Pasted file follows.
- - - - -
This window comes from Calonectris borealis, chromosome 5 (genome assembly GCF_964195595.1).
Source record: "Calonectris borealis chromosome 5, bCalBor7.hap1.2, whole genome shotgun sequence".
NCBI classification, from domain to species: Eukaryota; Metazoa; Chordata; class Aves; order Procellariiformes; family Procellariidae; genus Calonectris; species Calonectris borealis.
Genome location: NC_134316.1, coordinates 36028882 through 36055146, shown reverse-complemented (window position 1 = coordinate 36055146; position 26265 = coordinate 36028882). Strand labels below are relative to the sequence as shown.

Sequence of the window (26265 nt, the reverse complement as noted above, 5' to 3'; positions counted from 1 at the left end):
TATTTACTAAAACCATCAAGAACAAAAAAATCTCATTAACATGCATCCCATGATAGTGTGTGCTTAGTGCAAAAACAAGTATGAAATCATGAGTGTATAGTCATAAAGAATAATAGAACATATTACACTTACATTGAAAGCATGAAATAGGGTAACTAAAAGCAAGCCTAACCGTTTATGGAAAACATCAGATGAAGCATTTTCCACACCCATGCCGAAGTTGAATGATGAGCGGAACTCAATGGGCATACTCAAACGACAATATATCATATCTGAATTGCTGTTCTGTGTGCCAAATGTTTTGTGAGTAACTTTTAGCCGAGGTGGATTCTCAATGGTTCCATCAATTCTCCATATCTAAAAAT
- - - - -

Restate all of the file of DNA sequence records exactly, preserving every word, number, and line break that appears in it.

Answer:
This window comes from Calonectris borealis, chromosome 5 (genome assembly GCF_964195595.1).
Source record: "Calonectris borealis chromosome 5, bCalBor7.hap1.2, whole genome shotgun sequence".
NCBI classification, from domain to species: Eukaryota; Metazoa; Chordata; class Aves; order Procellariiformes; family Procellariidae; genus Calonectris; species Calonectris borealis.
Genome location: NC_134316.1, coordinates 36028882 through 36055146, shown reverse-complemented (window position 1 = coordinate 36055146; position 26265 = coordinate 36028882). Strand labels below are relative to the sequence as shown.

Sequence of the window (26265 nt, the reverse complement as noted above, 5' to 3'; positions counted from 1 at the left end):
TATTTACTAAAACCATCAAGAACAAAAAAATCTCATTAACATGCATCCCATGATAGTGTGTGCTTAGTGCAAAAACAAGTATGAAATCATGAGTGTATAGTCATAAAGAATAATAGAACATATTACACTTACATTGAAAGCATGAAATAGGGTAACTAAAAGCAAGCCTAACCGTTTATGGAAAACATCAGATGAAGCATTTTCCACACCCATGCCGAAGTTGAATGATGAGCGGAACTCAATGGGCATACTCAAACGACAATATATCATATCTGAATTGCTGTTCTGTGTGCCAAATGTTTTGTGAGTAACTTTTAGCCGAGGTGGATTCTCAATGGTTCCATCAATTCTCCATATCTAAAAAT